Anderson Park Botanical Gardens and Conservatory

Anderson Park is the largest of the three botanical gardens managed by Townsville City Council. We have been conveniently close to it in Mundingburra for so long that we take it for granted but a couple of recent visits reminded us how pleasant it is; reminded us, too, of the Conservatory and the exotic fruit garden.

Bismarkia and other palms in Anderson Park
Bismarkia and other palms

The Conservatory

The council doesn’t publicise the Conservatory very well (it doesn’t even rate any text on the park brochure, for instance, although it is marked as a little grey square on the map) and only opens it to the public on Tuesdays but it’s worth a look.

view of conservatory
Anderson Park Conservatory

It’s full of gingers, ferns, cycads, bromeliads and other families. Many of them feature in our own gardens, of course, but most of us don’t have so many varieties, or get them growing so well. The two which caught my eye last Tuesday were the ornamental banana and the pitcher plants.

Tropical Fruit Orchard

The Tropical Fruit Orchard is right next to the Conservatory. We didn’t spend as much time there as we would have on a cooler day but noted both Black and Yellow Sapote fruiting abundantly and dropping ripe fruit on the ground, while a Pomelo and a patch of (edible) bananas were also quite productive. Stern notices forbid the collection of any fruit from the orchard; one can see the point, although the waste of good fruit is disappointing.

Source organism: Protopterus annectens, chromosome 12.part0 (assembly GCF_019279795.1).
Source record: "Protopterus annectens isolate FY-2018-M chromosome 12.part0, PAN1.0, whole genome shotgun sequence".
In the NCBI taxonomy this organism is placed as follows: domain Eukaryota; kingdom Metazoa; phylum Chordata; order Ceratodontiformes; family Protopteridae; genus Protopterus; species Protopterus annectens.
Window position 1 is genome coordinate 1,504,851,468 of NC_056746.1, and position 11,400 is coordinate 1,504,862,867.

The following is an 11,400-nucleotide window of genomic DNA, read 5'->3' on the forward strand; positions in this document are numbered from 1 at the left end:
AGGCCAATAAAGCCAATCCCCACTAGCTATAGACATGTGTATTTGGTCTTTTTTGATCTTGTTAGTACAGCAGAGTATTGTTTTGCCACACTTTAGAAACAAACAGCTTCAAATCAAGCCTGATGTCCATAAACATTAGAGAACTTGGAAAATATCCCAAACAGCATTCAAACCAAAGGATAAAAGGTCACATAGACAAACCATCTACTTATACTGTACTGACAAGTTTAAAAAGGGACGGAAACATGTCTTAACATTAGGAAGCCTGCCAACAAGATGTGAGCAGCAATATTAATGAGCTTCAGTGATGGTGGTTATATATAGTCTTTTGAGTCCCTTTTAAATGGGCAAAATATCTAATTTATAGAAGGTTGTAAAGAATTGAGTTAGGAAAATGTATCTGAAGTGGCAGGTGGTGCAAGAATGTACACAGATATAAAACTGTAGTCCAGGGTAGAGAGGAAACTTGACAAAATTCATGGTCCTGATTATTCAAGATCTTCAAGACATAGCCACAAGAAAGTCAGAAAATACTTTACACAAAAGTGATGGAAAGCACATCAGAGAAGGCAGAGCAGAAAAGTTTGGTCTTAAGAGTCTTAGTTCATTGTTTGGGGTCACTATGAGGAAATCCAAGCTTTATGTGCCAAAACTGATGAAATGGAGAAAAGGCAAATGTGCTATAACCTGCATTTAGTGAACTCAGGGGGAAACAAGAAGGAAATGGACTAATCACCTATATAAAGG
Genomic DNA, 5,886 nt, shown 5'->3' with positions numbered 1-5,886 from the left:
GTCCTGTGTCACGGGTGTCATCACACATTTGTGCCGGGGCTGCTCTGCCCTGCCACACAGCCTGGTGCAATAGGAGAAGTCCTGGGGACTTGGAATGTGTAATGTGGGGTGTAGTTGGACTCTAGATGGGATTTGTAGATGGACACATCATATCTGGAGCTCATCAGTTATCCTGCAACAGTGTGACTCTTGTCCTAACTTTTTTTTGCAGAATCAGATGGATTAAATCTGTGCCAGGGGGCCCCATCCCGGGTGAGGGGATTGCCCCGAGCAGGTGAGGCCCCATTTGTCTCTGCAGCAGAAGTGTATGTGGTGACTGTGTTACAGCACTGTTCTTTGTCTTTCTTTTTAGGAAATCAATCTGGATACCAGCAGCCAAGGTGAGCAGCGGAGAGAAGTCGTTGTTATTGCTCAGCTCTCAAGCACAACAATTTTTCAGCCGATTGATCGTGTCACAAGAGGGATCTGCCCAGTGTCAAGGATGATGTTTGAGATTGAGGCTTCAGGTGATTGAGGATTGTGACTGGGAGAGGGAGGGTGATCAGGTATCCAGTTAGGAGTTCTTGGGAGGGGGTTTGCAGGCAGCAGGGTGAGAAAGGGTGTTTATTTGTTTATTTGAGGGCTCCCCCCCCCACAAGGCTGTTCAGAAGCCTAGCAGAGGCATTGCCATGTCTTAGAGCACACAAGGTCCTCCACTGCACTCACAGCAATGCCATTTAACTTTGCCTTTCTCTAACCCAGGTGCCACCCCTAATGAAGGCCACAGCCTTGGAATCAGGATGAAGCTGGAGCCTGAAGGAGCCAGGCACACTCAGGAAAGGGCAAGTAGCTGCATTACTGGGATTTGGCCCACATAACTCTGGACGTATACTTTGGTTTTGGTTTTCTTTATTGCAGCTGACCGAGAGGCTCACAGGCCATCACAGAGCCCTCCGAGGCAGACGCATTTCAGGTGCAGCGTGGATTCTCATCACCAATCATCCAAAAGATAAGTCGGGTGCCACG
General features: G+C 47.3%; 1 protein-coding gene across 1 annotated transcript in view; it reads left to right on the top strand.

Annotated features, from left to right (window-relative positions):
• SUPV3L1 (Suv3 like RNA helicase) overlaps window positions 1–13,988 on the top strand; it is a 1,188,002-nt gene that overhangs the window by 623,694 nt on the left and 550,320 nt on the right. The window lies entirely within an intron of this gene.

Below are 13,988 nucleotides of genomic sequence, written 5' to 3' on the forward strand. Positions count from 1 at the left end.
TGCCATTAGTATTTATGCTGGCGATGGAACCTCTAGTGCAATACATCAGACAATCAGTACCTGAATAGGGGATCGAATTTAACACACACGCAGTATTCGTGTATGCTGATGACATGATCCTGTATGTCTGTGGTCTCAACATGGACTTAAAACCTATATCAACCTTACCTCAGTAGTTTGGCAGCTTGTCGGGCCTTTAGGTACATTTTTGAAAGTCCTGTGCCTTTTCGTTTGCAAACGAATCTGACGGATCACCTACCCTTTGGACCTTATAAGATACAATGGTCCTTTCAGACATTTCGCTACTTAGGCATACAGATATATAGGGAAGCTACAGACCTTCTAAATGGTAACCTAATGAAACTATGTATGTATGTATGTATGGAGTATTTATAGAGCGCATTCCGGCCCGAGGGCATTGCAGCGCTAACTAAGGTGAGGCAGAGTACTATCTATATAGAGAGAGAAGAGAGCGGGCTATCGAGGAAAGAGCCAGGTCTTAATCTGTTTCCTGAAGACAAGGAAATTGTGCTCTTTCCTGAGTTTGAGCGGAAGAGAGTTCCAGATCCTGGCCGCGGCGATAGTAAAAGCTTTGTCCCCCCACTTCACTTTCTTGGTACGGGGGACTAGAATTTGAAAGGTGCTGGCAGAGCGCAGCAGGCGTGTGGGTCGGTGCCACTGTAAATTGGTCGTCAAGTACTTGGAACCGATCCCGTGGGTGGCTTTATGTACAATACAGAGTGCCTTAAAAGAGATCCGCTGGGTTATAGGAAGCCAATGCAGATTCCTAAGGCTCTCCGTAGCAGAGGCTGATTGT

Dragons and damsels at the Palmetum

The Palmetum is one ‘campus’ of Townsville’s Botanic Gardens, the other two being Queen’s Gardens in North Ward and Anderson Park near us in Mundingburra.

The Palmetum is beside Ross River just off the main road between town and the university/hospital area. Its speciality is, obviously, palms but that means a broad variety of habitats from arid to rainforest and swamp, with a correspondingly broad range of insects and birds. Here are four of the ten or more (I haven’t yet sorted them all out) species of dragonflies and damselflies I photographed in one slow walk around the lagoon yesterday.

Graphic Flutterer, Rhyothemis graphiptera
Dragonfly: Graphic Flutterer, Rhyothemis graphiptera
Orange dragonfly Tholymis tillarga or Twister
Shy dragonfly: Twister, Tholymis tillarga, hanging amongst grass seed-heads
Blue-bodied dragonfly, Black-headed Skimmer, Crocothemis nigrifrons
Dragonfly: Black-headed Skimmer, Crocothemis nigrifrons
Orange-bodied damselfly, Ceriagrion aeruginosum, Redtail, male
Damselfly: Ceriagrion aeruginosum, Redtail (this is a male - females are greenish)

Dragons and damsels are closely related, all grouped together in Odonata, but damselflies are mostly smaller than dragonflies so the last image you see here is all the pixels I’ve got, while clicking on any of the others will get you a bigger image.